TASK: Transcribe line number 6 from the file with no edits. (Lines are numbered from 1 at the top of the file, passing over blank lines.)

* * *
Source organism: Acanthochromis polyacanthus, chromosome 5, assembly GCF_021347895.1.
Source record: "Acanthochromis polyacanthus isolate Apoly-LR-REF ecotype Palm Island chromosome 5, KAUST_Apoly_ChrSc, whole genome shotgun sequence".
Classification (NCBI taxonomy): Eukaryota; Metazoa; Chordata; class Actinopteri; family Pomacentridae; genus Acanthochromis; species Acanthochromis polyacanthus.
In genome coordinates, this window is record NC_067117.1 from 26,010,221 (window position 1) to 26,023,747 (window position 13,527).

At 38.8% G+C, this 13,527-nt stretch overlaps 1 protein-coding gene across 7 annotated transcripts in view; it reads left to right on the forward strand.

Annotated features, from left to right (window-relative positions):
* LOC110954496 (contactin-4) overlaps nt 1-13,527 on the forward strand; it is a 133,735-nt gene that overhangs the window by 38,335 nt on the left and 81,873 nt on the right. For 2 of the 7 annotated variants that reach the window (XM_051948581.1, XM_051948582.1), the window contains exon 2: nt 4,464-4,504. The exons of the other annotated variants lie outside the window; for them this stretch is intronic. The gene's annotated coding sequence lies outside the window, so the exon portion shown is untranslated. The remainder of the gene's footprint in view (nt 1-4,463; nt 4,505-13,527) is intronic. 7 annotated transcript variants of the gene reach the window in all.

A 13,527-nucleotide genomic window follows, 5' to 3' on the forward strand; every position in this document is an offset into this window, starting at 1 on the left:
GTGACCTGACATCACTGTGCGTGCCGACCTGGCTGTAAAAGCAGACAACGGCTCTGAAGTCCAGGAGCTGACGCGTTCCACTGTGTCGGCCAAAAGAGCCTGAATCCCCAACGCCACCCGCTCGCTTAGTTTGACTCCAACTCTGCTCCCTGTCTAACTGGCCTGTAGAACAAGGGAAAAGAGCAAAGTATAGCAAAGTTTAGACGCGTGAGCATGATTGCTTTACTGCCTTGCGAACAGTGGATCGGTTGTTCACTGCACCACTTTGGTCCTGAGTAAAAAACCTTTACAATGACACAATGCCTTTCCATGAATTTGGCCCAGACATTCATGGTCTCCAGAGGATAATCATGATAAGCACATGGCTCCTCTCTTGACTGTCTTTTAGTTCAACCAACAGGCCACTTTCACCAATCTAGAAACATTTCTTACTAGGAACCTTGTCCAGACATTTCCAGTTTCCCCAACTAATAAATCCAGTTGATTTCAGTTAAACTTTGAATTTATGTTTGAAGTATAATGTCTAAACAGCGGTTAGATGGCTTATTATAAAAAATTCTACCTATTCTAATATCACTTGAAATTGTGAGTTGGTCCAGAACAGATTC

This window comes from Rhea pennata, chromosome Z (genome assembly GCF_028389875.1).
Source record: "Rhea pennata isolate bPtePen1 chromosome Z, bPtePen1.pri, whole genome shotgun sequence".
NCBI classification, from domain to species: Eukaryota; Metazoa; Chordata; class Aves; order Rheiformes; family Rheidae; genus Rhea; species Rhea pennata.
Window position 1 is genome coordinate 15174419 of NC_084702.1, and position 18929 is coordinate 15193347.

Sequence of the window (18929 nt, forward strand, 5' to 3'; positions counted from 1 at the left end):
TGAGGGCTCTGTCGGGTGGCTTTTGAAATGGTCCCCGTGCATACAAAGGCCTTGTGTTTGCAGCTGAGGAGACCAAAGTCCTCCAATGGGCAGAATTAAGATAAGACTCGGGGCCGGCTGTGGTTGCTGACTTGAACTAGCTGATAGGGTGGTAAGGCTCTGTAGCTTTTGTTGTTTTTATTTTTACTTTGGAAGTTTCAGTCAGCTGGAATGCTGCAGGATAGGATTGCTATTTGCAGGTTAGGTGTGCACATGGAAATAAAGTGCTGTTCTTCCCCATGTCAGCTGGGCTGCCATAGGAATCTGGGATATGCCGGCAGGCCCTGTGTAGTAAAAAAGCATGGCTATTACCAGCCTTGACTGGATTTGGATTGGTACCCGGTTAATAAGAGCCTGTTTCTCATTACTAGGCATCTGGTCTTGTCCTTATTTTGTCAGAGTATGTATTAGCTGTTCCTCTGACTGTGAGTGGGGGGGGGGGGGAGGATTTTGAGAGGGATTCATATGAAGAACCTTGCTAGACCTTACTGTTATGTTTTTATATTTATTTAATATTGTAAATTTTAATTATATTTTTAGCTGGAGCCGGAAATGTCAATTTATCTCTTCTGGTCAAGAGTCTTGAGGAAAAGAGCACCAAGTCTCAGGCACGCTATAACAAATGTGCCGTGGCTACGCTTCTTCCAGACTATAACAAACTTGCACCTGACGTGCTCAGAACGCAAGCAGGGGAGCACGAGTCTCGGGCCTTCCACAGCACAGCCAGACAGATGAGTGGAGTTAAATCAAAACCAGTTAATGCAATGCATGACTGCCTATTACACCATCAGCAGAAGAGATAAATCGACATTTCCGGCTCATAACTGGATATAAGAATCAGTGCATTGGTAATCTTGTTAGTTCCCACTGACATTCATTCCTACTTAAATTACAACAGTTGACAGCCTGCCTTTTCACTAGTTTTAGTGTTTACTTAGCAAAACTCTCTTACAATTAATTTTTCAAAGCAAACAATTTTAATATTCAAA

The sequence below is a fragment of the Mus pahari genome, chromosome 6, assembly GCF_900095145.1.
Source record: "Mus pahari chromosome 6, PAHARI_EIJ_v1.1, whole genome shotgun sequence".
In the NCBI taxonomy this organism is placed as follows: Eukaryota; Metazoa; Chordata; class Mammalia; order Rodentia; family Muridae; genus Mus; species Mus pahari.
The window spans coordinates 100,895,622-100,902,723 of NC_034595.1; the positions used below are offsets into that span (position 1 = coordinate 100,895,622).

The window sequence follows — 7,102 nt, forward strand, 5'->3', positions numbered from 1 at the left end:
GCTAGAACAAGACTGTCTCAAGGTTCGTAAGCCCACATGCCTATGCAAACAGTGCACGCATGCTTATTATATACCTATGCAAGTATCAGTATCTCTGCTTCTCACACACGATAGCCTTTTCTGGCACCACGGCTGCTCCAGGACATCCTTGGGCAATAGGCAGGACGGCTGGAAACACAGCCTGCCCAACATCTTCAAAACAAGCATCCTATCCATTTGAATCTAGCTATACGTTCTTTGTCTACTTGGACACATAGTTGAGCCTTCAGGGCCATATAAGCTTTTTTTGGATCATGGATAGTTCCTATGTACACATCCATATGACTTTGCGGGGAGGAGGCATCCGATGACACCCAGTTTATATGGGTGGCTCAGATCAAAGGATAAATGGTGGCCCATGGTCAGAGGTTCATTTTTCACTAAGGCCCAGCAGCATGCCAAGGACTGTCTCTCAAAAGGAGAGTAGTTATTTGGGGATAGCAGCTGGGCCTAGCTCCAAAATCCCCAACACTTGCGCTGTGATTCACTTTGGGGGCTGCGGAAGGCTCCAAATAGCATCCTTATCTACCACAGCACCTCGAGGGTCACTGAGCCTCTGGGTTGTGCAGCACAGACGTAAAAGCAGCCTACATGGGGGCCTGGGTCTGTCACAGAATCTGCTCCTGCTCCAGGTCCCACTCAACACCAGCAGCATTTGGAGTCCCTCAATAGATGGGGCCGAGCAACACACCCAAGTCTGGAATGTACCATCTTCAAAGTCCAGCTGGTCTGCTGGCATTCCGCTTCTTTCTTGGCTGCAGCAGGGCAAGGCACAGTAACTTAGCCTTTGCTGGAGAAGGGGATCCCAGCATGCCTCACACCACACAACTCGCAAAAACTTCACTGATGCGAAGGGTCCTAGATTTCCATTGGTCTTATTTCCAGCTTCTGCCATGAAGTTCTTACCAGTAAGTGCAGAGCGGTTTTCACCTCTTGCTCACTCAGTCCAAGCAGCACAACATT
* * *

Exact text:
Annotated features, from left to right (window-relative positions):